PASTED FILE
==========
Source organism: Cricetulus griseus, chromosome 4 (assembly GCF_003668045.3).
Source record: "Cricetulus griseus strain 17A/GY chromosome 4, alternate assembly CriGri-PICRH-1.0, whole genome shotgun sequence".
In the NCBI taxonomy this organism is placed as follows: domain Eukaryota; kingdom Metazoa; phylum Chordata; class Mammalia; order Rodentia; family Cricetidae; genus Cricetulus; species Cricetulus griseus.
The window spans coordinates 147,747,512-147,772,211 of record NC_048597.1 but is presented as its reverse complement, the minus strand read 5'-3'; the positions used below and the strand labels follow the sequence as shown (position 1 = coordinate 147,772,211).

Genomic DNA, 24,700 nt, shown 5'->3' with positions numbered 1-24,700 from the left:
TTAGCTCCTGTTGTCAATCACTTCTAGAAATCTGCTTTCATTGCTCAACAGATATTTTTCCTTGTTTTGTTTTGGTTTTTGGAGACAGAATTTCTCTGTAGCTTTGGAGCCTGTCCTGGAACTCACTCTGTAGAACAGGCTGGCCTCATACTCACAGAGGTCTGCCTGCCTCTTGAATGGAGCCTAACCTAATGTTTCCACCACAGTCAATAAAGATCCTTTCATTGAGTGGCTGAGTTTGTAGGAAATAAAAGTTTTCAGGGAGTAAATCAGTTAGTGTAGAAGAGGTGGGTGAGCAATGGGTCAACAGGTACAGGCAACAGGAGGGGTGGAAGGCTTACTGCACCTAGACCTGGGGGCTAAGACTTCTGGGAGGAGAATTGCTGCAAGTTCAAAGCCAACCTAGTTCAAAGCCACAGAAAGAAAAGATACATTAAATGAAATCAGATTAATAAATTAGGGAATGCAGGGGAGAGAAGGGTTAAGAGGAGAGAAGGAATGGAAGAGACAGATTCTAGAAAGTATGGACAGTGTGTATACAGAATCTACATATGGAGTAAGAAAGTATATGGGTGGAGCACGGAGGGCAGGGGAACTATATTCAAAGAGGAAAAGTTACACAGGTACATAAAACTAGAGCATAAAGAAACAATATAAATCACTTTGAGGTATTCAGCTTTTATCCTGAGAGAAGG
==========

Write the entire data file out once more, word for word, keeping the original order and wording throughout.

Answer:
Source organism: Cricetulus griseus, chromosome 4 (assembly GCF_003668045.3).
Source record: "Cricetulus griseus strain 17A/GY chromosome 4, alternate assembly CriGri-PICRH-1.0, whole genome shotgun sequence".
In the NCBI taxonomy this organism is placed as follows: domain Eukaryota; kingdom Metazoa; phylum Chordata; class Mammalia; order Rodentia; family Cricetidae; genus Cricetulus; species Cricetulus griseus.
The window spans coordinates 147,747,512-147,772,211 of record NC_048597.1 but is presented as its reverse complement, the minus strand read 5'-3'; the positions used below and the strand labels follow the sequence as shown (position 1 = coordinate 147,772,211).

Genomic DNA, 24,700 nt, shown 5'->3' with positions numbered 1-24,700 from the left:
TTAGCTCCTGTTGTCAATCACTTCTAGAAATCTGCTTTCATTGCTCAACAGATATTTTTCCTTGTTTTGTTTTGGTTTTTGGAGACAGAATTTCTCTGTAGCTTTGGAGCCTGTCCTGGAACTCACTCTGTAGAACAGGCTGGCCTCATACTCACAGAGGTCTGCCTGCCTCTTGAATGGAGCCTAACCTAATGTTTCCACCACAGTCAATAAAGATCCTTTCATTGAGTGGCTGAGTTTGTAGGAAATAAAAGTTTTCAGGGAGTAAATCAGTTAGTGTAGAAGAGGTGGGTGAGCAATGGGTCAACAGGTACAGGCAACAGGAGGGGTGGAAGGCTTACTGCACCTAGACCTGGGGGCTAAGACTTCTGGGAGGAGAATTGCTGCAAGTTCAAAGCCAACCTAGTTCAAAGCCACAGAAAGAAAAGATACATTAAATGAAATCAGATTAATAAATTAGGGAATGCAGGGGAGAGAAGGGTTAAGAGGAGAGAAGGAATGGAAGAGACAGATTCTAGAAAGTATGGACAGTGTGTATACAGAATCTACATATGGAGTAAGAAAGTATATGGGTGGAGCACGGAGGGCAGGGGAACTATATTCAAAGAGGAAAAGTTACACAGGTACATAAAACTAGAGCATAAAGAAACAATATAAATCACTTTGAGGTATTCAGCTTTTATCCTGAGAGAAGG